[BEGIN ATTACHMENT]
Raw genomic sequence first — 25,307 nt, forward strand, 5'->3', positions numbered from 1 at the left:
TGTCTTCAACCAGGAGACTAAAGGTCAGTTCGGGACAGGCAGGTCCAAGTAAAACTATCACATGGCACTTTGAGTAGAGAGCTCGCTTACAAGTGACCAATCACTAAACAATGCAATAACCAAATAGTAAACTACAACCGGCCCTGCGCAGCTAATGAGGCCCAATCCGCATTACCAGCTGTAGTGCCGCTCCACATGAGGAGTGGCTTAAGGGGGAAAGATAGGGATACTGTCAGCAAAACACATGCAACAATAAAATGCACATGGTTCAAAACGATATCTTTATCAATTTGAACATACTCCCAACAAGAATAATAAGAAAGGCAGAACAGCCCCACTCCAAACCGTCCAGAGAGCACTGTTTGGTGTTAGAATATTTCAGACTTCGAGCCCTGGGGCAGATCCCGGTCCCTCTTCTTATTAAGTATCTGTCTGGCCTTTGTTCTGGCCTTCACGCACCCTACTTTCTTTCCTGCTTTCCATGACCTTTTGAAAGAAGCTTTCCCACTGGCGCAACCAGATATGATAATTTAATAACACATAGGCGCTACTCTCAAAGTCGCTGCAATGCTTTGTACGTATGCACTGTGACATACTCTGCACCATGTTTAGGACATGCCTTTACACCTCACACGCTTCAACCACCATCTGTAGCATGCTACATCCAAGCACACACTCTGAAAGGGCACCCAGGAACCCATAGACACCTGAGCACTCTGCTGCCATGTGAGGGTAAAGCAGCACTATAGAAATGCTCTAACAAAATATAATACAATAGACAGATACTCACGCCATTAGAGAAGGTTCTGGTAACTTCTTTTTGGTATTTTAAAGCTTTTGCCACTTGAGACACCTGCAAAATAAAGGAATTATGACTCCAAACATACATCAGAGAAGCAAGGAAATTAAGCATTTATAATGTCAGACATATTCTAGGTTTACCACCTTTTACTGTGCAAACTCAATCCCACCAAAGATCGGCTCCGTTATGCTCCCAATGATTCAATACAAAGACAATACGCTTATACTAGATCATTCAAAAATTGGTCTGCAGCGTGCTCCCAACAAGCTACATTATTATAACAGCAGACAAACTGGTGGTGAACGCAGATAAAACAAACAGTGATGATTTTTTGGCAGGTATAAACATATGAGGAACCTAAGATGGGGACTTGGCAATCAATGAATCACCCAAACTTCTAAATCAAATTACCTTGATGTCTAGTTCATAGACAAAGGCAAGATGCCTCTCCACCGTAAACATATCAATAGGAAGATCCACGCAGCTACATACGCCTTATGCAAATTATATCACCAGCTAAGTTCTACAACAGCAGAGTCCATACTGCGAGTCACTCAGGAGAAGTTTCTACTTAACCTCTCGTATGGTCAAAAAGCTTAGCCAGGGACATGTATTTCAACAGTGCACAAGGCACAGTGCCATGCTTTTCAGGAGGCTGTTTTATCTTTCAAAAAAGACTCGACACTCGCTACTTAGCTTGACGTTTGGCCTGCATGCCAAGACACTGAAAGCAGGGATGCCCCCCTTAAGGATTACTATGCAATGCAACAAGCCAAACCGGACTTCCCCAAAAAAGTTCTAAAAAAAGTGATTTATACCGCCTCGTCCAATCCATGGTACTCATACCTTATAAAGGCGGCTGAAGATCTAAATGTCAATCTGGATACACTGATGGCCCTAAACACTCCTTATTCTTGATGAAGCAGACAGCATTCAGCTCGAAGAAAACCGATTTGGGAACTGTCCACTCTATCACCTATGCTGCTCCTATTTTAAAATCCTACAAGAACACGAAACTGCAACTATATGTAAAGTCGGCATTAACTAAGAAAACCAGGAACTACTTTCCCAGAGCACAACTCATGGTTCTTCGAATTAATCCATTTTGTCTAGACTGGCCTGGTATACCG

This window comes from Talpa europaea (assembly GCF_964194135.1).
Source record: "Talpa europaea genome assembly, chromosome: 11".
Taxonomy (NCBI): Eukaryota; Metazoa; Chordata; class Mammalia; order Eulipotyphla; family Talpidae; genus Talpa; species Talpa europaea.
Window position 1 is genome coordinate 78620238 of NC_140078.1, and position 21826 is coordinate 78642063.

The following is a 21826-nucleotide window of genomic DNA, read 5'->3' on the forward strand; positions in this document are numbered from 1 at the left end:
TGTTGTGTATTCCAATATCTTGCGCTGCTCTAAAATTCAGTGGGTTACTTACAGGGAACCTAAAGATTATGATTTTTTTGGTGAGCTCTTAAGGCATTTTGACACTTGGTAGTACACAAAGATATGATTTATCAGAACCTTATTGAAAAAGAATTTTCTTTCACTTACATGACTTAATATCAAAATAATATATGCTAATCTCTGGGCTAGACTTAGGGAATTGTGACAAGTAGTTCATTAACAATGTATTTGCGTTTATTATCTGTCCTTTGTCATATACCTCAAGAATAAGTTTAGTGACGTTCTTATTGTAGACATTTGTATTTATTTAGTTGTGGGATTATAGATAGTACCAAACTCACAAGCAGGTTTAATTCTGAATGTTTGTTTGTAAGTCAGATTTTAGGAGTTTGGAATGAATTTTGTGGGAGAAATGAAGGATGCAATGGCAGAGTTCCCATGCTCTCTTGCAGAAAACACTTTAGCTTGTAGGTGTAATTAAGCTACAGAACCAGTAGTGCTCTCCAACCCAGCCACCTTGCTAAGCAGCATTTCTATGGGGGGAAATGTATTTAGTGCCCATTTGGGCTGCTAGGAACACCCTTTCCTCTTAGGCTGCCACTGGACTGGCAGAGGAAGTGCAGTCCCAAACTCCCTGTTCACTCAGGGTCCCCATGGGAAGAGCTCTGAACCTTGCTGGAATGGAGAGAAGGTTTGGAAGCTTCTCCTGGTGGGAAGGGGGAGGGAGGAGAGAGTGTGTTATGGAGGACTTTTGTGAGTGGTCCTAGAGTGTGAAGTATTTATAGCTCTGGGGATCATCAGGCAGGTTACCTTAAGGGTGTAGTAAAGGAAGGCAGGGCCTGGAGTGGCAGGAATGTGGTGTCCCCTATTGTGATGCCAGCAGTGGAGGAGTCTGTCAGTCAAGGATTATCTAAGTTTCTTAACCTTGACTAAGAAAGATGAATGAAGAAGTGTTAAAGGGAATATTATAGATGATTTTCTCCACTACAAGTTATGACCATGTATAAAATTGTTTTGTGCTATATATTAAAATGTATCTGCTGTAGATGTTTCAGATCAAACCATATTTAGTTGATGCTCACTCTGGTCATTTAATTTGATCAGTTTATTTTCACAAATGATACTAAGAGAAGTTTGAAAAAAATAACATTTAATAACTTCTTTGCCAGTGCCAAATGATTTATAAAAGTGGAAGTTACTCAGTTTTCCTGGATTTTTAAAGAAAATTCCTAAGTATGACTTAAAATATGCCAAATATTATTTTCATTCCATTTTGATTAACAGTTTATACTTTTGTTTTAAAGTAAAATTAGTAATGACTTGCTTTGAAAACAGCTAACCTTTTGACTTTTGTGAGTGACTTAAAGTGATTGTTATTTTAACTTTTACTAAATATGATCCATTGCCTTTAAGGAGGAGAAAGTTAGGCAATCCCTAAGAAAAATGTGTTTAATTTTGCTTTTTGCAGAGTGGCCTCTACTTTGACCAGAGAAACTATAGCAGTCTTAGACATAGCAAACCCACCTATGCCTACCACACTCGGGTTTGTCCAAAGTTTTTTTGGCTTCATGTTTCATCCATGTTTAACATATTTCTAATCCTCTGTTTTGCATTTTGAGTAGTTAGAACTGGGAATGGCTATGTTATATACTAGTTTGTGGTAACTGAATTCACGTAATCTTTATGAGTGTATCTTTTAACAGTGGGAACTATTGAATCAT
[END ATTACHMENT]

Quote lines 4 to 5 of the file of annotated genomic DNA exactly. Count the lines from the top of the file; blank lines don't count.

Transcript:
Source record: "Talpa europaea genome assembly, chromosome: 11".
Taxonomy (NCBI): Eukaryota; Metazoa; Chordata; class Mammalia; order Eulipotyphla; family Talpidae; genus Talpa; species Talpa europaea.